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Re: ISSUE-59: normative-language-reference FPWD

From: Maciej Stachowiak <mjs@apple.com>
Date: Mon, 26 Jan 2009 15:58:47 -0800
Cc: James Graham <jgraham@opera.com>, HTML WG <public-html@w3.org>
Message-id: <75C384A4-921F-4ED6-938B-C02706BE7C27@apple.com>
To: Sam Ruby <rubys@intertwingly.net>


On Jan 23, 2009, at 5:30 AM, Sam Ruby wrote:

>
> James Graham wrote:
>> Sam Ruby wrote:
>>>
>>> In yesterday's call, a number of issues were raised when the topic  
>>> of making "HTML 5: The Markup Language" available First Public  
>>> Working Draft.  A number of issues were raised during the  
>>> discussion.  Whether these were merely issues to be worked or meet  
>>> the criteria for a Formal Objections was less clear to me.
>>>
>>> To help facilitate and focus the discussion, a few links:
>>>
>>> http://www.w3.org/html/wg/markup-spec/
>>> http://www.w3.org/2005/10/Process-20051014/tr.html#first-wd
>>> http://www.w3.org/2005/10/Process-20051014/policies#WGArchiveMinorityViews
>>> It surprises me to have to say this given the makeup of this  
>>> group, but: don't be shy!
>> The markup language spec duplicates material that is already in the  
>> HTML 5 spec. My understanding is that a FPWD puts a document on the  
>> REC track so I presume it would be expected to be a largely  
>> normative document. It is clearly a bad idea to duplicate normative  
>> material between two different documents. Therefore it seems that  
>> we should seriously consider whether putting this document on the  
>> REC track is the right thing to do; I guess doing so would require  
>> us to remove the corresponding material from HTML 5, get all the  
>> cross-references right do as not to leave any undesirable gaps  
>> where the two specs join and continue to edit the documents in  
>> lockstep so they do not become out of sync in the future. We would  
>> really want to be reasonably certain that this represented a net  
>> win for the utility of the whole before embarking on such a  
>> substantive change given the tight timeline before LC (either in  
>> the W3C's original estimation or in the editor's estimation).
>> My intuition is that this effort is not worthwhile and that the  
>> markup spec should remain as an informative document rather than as  
>> a normative one. I would fully support publishing such a document  
>> as an informative note along with the final HTML 5 spec.
>
> I may be wrong, but I sense that there are a number of hidden  
> assumptions behind this concern:  (1) it is inevitable that both  
> documents will result in candidate recommendations, (2) that such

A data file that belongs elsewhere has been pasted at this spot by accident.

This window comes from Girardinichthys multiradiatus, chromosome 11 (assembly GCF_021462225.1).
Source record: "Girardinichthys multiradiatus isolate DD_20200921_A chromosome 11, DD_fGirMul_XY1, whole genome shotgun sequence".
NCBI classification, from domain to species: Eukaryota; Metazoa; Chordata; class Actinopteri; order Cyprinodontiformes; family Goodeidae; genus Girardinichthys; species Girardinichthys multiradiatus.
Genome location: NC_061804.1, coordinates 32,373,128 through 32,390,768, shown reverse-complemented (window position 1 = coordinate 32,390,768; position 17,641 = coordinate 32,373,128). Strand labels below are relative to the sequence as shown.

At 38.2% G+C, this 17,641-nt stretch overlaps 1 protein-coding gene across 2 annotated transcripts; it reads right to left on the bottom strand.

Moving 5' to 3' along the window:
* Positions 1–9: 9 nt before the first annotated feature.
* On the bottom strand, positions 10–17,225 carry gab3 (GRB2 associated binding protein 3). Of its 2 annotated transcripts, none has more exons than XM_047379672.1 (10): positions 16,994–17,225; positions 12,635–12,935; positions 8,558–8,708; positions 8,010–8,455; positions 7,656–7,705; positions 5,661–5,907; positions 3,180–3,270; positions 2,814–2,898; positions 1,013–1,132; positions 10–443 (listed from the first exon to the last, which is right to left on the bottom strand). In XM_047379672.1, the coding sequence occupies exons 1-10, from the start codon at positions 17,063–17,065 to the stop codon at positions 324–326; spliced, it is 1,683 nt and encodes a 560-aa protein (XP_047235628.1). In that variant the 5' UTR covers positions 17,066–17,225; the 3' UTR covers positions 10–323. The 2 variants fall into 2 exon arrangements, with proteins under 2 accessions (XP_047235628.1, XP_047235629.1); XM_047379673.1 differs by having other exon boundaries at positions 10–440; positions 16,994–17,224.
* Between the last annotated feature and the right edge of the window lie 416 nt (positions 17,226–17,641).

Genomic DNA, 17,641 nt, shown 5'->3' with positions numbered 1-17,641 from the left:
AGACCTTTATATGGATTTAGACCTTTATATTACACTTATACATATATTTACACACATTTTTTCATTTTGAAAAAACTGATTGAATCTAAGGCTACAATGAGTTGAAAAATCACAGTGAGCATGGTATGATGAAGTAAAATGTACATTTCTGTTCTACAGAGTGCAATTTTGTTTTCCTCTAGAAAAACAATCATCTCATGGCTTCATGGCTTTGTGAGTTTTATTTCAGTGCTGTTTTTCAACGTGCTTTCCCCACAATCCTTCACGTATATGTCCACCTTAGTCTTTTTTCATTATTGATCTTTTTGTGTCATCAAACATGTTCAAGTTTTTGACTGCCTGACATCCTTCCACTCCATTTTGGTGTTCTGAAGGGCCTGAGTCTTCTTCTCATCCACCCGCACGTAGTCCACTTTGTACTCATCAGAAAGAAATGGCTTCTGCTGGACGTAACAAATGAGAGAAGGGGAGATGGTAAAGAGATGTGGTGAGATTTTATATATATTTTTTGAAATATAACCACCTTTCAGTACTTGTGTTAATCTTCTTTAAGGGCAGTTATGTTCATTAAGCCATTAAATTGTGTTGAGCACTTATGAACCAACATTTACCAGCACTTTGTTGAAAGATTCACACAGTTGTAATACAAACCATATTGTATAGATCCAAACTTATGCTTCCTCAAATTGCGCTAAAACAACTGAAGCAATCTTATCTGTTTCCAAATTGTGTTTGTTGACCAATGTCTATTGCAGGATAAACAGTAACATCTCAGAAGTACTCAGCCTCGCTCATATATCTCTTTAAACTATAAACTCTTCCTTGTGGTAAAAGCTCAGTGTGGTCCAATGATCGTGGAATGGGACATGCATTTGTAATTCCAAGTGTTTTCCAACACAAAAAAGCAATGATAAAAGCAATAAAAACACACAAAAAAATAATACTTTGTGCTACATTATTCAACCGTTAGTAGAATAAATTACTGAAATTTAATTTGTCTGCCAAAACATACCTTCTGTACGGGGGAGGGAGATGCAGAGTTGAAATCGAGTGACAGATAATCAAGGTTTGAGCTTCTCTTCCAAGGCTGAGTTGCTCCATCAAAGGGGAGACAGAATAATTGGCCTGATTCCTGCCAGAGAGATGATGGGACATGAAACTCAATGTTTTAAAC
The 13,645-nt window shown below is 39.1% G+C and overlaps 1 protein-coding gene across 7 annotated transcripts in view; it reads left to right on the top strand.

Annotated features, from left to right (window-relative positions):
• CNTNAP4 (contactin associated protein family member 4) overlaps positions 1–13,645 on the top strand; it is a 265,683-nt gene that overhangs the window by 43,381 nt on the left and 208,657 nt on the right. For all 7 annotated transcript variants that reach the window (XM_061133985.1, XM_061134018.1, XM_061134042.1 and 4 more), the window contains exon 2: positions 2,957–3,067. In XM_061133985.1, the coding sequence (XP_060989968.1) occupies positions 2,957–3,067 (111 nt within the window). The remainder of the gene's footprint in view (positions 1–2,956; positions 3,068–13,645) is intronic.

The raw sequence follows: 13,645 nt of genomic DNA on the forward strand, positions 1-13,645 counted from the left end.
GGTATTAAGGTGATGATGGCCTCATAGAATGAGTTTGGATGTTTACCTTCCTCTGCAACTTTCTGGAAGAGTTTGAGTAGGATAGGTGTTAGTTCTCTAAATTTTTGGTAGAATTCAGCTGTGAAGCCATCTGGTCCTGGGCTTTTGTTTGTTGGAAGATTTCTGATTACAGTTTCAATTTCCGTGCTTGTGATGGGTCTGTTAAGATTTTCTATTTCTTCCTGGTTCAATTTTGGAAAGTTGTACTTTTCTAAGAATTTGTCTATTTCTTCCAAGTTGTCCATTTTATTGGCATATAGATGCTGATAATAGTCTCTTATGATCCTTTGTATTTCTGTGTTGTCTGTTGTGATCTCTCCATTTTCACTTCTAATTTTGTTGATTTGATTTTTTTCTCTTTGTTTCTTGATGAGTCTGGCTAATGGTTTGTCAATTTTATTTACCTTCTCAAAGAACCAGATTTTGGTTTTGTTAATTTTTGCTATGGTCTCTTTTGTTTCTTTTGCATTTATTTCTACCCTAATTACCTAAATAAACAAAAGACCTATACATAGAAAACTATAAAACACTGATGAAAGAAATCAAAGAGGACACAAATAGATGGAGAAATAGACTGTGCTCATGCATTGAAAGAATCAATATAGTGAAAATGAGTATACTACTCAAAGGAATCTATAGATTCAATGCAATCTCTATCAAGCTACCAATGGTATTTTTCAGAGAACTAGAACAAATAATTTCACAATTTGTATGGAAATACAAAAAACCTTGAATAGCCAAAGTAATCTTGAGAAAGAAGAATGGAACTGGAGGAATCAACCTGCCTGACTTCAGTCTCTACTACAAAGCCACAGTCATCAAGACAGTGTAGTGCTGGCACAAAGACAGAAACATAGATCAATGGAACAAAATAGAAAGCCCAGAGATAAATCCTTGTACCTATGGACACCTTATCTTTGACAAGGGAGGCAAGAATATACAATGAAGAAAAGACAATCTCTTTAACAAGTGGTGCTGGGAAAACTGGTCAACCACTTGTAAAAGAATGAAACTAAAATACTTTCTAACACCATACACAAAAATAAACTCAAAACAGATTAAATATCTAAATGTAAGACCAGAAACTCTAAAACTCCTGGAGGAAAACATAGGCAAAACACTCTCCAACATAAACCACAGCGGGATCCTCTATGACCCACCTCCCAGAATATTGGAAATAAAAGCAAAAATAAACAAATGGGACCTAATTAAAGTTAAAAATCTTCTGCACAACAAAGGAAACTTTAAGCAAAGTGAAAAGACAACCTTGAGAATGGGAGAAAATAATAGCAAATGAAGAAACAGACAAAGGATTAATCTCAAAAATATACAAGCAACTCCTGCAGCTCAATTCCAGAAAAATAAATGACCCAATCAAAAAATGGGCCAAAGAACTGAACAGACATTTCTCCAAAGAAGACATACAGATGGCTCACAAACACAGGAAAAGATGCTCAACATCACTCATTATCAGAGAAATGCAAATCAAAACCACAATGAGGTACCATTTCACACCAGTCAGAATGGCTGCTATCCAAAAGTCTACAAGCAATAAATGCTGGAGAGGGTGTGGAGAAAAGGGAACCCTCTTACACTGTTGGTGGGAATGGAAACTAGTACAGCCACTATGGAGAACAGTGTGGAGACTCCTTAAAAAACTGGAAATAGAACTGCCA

> CR's will be published roughly concurrently, and (3) that the  
> current tight timeline[1] is achievable.
>
> I know I don't believe that all three are true.  I suspect many  
> others would be willing to say the same thing, though we may differ  
> on which ones we think are most likely.
>
> Personally, I believe that "HTML5: AVaAAfHaX" is largely the right  
> long term direction, though the rate of change and the presence of a  
> number of controversial items in that document makes it difficult to  
> make that statement with any precision.  It may very well be true  
> that "HTML5: aML" is all that we can obtain consensus around in the  
> form of a CR in 2010.  Another significant chunk could become a CR  
> in 2012/2013, and perhaps the remainder two to three years after that.
>
> But my crystal ball is no better than everybody else's.  My only  
> point is that active precluding any possibilities at this point  
> might turnout to be an rather unfortunate premature optimization  
> long term.
>
> At the moment, it appears that what is in "HTML: aML" is intended to  
> be a proper subset of what is in "HTML5: AVaAAfHaX", and this effort  
> has already produced results in the form of validator.nu becoming  
> more consistent with "HTML5: AVaAAfHaX".

I would definitely be opposed to taking a subset that excludes APIs  
and parsing requirements to CR before the full spec. That seems like a  
guarantee of trouble, since changes to various features very often  
affect both the scriptless-authoring-only subset and the full  
language, so having this particular subset of the spec further along  
the REC track will make it harder to fix problems found during the CR  
period of the HTML5 spec proper. It is almost certain that many  
problems, including quite severe ones, will be found during the CR  
period. Certainly this has been my experience with other Web standards  
documents, as an implementor. Indeed, a rush to PR has led to many  
documents reaching REC status while still containing severe flaws, at  
which point it is generally considered that the document "can't" be  
fixed, because you can't make major changes to a REC, so the only  
option would be to rescind the REC, which no one ever wants to do.  
Taking a spec without implementation conformance requirements to CR  
subverts a large part of the purpose of CR, which is to demonstrate  
the feasibility of interoperable implementations.

Even if the documents are edited in lockstep, there is a high risk of  
contradiction if they spec the same things. It creates needless  
process headache, and the only benefit seems to be to a small group of  
technical experts who are able to understand a technical specification  
but find scripting and implementation requirements distasteful.

I think these risks are too great to take, therefore I oppose placing  
a subset spec separately on the REC track, and yes, this objection  
rises to the level of a Formal Objection.

I am not opposed to having an informative document about the language  
syntax. I think we should decide whether this document is going on the  
REC track before publishing a WD.

Regards,
Maciej
Received on Monday, 26 January 2009 23:59:29 UTC

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